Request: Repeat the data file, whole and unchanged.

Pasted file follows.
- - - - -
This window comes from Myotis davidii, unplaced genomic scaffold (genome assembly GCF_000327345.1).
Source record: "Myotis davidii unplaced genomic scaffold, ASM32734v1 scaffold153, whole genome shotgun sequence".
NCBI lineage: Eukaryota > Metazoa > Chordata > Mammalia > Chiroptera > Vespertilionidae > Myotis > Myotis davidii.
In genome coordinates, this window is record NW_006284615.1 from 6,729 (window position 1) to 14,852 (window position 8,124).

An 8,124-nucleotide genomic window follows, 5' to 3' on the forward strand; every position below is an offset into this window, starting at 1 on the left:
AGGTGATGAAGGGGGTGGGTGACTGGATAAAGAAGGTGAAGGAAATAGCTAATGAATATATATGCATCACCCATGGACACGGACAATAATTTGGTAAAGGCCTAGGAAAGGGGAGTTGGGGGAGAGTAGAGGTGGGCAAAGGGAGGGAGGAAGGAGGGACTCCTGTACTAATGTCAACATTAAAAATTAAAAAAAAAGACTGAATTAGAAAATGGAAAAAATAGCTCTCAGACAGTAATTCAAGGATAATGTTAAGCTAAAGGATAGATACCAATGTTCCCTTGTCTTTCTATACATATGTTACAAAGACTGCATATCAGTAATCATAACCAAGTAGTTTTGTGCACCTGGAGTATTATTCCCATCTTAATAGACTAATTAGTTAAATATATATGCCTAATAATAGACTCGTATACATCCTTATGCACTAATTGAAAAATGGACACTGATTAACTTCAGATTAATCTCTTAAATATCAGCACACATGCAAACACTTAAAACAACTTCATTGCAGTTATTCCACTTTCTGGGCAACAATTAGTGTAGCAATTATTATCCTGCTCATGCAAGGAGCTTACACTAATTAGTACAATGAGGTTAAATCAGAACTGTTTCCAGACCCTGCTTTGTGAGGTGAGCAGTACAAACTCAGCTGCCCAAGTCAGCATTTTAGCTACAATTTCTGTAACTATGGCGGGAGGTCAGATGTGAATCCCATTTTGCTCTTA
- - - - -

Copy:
This window comes from Myotis davidii, unplaced genomic scaffold (genome assembly GCF_000327345.1).
Source record: "Myotis davidii unplaced genomic scaffold, ASM32734v1 scaffold153, whole genome shotgun sequence".
NCBI lineage: Eukaryota > Metazoa > Chordata > Mammalia > Chiroptera > Vespertilionidae > Myotis > Myotis davidii.
In genome coordinates, this window is record NW_006284615.1 from 6,729 (window position 1) to 14,852 (window position 8,124).

An 8,124-nucleotide genomic window follows, 5' to 3' on the forward strand; every position below is an offset into this window, starting at 1 on the left:
AGGTGATGAAGGGGGTGGGTGACTGGATAAAGAAGGTGAAGGAAATAGCTAATGAATATATATGCATCACCCATGGACACGGACAATAATTTGGTAAAGGCCTAGGAAAGGGGAGTTGGGGGAGAGTAGAGGTGGGCAAAGGGAGGGAGGAAGGAGGGACTCCTGTACTAATGTCAACATTAAAAATTAAAAAAAAAGACTGAATTAGAAAATGGAAAAAATAGCTCTCAGACAGTAATTCAAGGATAATGTTAAGCTAAAGGATAGATACCAATGTTCCCTTGTCTTTCTATACATATGTTACAAAGACTGCATATCAGTAATCATAACCAAGTAGTTTTGTGCACCTGGAGTATTATTCCCATCTTAATAGACTAATTAGTTAAATATATATGCCTAATAATAGACTCGTATACATCCTTATGCACTAATTGAAAAATGGACACTGATTAACTTCAGATTAATCTCTTAAATATCAGCACACATGCAAACACTTAAAACAACTTCATTGCAGTTATTCCACTTTCTGGGCAACAATTAGTGTAGCAATTATTATCCTGCTCATGCAAGGAGCTTACACTAATTAGTACAATGAGGTTAAATCAGAACTGTTTCCAGACCCTGCTTTGTGAGGTGAGCAGTACAAACTCAGCTGCCCAAGTCAGCATTTTAGCTACAATTTCTGTAACTATGGCGGGAGGTCAGATGTGAATCCCATTTTGCTCTTA